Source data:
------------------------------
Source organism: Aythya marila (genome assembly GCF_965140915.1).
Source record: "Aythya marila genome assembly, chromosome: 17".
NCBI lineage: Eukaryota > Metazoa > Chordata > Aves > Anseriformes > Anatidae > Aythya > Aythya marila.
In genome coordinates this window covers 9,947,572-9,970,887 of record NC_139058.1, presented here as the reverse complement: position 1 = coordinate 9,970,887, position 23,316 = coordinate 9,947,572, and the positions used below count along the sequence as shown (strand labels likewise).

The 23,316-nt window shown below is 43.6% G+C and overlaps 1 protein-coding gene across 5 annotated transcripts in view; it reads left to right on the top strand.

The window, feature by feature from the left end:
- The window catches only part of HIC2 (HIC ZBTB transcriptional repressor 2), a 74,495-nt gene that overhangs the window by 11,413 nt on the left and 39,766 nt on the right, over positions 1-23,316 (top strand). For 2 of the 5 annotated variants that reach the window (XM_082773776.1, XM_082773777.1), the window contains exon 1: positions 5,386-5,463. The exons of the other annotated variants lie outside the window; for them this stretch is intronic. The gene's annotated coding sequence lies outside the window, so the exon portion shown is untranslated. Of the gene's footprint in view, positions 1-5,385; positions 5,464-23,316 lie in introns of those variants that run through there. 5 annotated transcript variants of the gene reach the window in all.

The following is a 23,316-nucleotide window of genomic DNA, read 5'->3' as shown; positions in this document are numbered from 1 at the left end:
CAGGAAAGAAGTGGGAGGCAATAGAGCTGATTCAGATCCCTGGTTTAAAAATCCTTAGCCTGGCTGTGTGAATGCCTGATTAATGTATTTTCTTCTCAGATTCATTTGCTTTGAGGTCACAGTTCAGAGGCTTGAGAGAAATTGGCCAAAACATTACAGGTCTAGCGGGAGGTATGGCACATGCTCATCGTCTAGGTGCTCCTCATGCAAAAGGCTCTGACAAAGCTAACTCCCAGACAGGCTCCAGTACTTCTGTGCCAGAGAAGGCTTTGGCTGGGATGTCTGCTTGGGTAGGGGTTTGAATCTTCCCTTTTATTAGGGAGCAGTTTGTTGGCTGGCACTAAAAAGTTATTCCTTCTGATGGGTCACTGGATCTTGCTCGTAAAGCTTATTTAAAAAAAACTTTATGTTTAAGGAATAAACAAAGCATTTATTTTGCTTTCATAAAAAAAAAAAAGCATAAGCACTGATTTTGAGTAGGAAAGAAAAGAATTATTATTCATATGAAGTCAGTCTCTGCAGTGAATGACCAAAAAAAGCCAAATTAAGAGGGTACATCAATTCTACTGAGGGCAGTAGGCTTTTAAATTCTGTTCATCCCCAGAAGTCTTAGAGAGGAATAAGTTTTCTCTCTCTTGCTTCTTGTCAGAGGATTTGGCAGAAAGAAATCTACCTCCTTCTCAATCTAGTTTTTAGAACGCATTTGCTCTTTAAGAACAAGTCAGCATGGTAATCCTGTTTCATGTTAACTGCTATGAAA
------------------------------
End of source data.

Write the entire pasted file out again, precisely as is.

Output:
Source organism: Aythya marila (genome assembly GCF_965140915.1).
Source record: "Aythya marila genome assembly, chromosome: 17".
NCBI lineage: Eukaryota > Metazoa > Chordata > Aves > Anseriformes > Anatidae > Aythya > Aythya marila.
In genome coordinates this window covers 9,947,572-9,970,887 of record NC_139058.1, presented here as the reverse complement: position 1 = coordinate 9,970,887, position 23,316 = coordinate 9,947,572, and the positions used below count along the sequence as shown (strand labels likewise).

The 23,316-nt window shown below is 43.6% G+C and overlaps 1 protein-coding gene across 5 annotated transcripts in view; it reads left to right on the top strand.

The window, feature by feature from the left end:
- The window catches only part of HIC2 (HIC ZBTB transcriptional repressor 2), a 74,495-nt gene that overhangs the window by 11,413 nt on the left and 39,766 nt on the right, over positions 1-23,316 (top strand). For 2 of the 5 annotated variants that reach the window (XM_082773776.1, XM_082773777.1), the window contains exon 1: positions 5,386-5,463. The exons of the other annotated variants lie outside the window; for them this stretch is intronic. The gene's annotated coding sequence lies outside the window, so the exon portion shown is untranslated. Of the gene's footprint in view, positions 1-5,385; positions 5,464-23,316 lie in introns of those variants that run through there. 5 annotated transcript variants of the gene reach the window in all.

The following is a 23,316-nucleotide window of genomic DNA, read 5'->3' as shown; positions in this document are numbered from 1 at the left end:
CAGGAAAGAAGTGGGAGGCAATAGAGCTGATTCAGATCCCTGGTTTAAAAATCCTTAGCCTGGCTGTGTGAATGCCTGATTAATGTATTTTCTTCTCAGATTCATTTGCTTTGAGGTCACAGTTCAGAGGCTTGAGAGAAATTGGCCAAAACATTACAGGTCTAGCGGGAGGTATGGCACATGCTCATCGTCTAGGTGCTCCTCATGCAAAAGGCTCTGACAAAGCTAACTCCCAGACAGGCTCCAGTACTTCTGTGCCAGAGAAGGCTTTGGCTGGGATGTCTGCTTGGGTAGGGGTTTGAATCTTCCCTTTTATTAGGGAGCAGTTTGTTGGCTGGCACTAAAAAGTTATTCCTTCTGATGGGTCACTGGATCTTGCTCGTAAAGCTTATTTAAAAAAAACTTTATGTTTAAGGAATAAACAAAGCATTTATTTTGCTTTCATAAAAAAAAAAAAGCATAAGCACTGATTTTGAGTAGGAAAGAAAAGAATTATTATTCATATGAAGTCAGTCTCTGCAGTGAATGACCAAAAAAAGCCAAATTAAGAGGGTACATCAATTCTACTGAGGGCAGTAGGCTTTTAAATTCTGTTCATCCCCAGAAGTCTTAGAGAGGAATAAGTTTTCTCTCTCTTGCTTCTTGTCAGAGGATTTGGCAGAAAGAAATCTACCTCCTTCTCAATCTAGTTTTTAGAACGCATTTGCTCTTTAAGAACAAGTCAGCATGGTAATCCTGTTTCATGTTAACTGCTATGAAA